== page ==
When he stayed overnight in our house my mother had to put plastic on the bed to cover the mattress because he wet the bed ‘til he was 11 or 12. He had troublesome signs, including his propensity for torturing the family cat. One day, at his family home, he stuck his jackknife into the snout of the pig in the pen. The last time I saw him, within a year before his death, I recounted that memory but with the expectation of his laughing ruefully, remorsefully, at that outrageous act of cruelty. However, he just said, “I always hated that pig.” He was in his late 70”s when last we met up, he and his wife, and I, at McD’s for breakfast. His treat. I said next time would be on me. There was no next time. I took a picture of the two of them in their beat-up truck that day. I thought, when seeing the photo, that he looked like a hurt little boy in an old man’s body.
That day, he’d told me something I have had a very hard time believing. That he’d been molested growing up, by a family member. Now I wonder. His sister had told me that their father hated him and often beat him with a belt. Far worse, and something she later tried to rescind as maybe not true, was an account that the father’s friend had raped her brother when he was five years old. She had been told that. We will never know.
She also told me that her brother raped her when she was eight years old. I know that he molested several of the cousins, including myself, and one couldn’t bear to come to his funeral service because she was still dealing with things he had done.
In preparation for the funeral reception I contacted one of his daughters. In the planning conversation she casually mentioned that her father had raped her, before asking if she should bring a pasta salad. Apparently he raped both his daughters.
A granddaughter, who did attend the services, had told me some time before his passing that her grandfather had done “unspeakable things” to her during her childhood. Another granddaughter still misses both him and her grandmother and is sad at losing the best friends of her lifetime. She did say that he wasn’t really a nice man and had once punched her mother and had even punched her once.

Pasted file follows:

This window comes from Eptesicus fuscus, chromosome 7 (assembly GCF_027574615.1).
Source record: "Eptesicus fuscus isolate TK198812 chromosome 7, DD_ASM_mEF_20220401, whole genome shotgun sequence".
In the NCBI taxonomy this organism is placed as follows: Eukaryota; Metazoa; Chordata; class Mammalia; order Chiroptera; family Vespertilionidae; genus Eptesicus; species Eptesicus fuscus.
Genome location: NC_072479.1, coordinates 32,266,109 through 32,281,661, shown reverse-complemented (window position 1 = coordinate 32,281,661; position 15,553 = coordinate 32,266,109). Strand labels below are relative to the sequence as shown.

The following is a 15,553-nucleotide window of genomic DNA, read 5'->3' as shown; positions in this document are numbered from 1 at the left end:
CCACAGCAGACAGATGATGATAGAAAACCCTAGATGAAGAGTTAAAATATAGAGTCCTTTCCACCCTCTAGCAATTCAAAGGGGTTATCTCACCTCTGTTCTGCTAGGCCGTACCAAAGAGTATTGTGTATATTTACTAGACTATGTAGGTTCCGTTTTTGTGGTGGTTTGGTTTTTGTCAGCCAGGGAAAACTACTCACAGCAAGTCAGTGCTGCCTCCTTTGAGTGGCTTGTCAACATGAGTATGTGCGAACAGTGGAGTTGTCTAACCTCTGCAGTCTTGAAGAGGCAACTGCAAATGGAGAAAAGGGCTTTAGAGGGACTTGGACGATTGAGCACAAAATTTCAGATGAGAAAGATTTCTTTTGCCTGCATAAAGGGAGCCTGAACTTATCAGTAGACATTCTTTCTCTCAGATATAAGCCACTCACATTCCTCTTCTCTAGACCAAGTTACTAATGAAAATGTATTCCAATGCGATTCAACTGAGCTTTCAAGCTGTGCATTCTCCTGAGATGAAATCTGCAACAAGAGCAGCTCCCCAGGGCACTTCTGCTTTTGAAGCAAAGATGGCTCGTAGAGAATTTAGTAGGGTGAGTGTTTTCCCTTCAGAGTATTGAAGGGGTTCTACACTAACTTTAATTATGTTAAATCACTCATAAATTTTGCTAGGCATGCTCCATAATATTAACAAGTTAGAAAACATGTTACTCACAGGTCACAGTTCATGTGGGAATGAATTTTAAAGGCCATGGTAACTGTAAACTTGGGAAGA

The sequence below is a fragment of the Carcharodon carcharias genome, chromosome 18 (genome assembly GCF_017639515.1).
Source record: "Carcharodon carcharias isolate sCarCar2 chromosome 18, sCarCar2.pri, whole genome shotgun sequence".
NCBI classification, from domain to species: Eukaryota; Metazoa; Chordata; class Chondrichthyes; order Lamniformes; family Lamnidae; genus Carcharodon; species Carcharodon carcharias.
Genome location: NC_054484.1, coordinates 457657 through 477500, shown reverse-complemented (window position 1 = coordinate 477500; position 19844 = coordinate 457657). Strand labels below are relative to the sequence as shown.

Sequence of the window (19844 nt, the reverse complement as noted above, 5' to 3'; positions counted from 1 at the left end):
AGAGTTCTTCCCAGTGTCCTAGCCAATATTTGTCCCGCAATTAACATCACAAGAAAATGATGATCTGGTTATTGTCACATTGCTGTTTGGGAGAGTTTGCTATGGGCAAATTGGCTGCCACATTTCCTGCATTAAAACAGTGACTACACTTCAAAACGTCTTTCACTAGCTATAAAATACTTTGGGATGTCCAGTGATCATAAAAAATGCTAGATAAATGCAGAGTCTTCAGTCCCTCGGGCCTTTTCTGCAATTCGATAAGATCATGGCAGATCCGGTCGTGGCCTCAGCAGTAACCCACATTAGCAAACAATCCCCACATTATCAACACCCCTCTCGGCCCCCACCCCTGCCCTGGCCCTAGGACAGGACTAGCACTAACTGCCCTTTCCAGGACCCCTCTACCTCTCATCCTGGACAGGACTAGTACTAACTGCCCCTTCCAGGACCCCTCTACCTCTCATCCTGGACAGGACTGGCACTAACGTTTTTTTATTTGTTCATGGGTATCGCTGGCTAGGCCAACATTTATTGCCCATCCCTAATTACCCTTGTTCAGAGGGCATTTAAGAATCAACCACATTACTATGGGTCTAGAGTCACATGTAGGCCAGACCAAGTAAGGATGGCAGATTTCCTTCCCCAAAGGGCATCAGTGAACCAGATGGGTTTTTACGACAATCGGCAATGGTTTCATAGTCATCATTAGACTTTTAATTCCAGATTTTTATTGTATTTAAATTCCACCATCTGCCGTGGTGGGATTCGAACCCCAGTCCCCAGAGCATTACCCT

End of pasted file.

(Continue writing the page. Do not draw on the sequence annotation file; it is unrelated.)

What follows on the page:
I look back on our earliest childhood immortalized in black and white photographs. He and I in Florida when the sisters lived and worked there while the fathers were in the service, WW2. He and I playing in the park on stone monuments; sitting on the wooden stoop of an apartment building; later, he and I on the porch of the duplex in Enfield, he in ragged pants and I in my little wool coat.
We were in Germany together, he stationed in one area, my husband in another. He visited one week-end and fell asleep in a chair. When I woke him, he shot up straight, swinging his fists. He was drinking heavily by that point and had been since his teen-age years, during which time he once came to my house, woke me up and wanted me to go with him, which I did. I always did. “Little Cousin” he called me. He was very drunk and we just rode around. My mother never knew.
His life went by in a relatively quick period of successive violent incidents. I remember his holding off the police at gunpoint from an apartment when he was younger, ‘til he waved a white flag of truce. Violence is kind of a ridiculous waste of time.
Thank you, Nancy, for sharing your story. You are strong. You are brave. Your voice matters.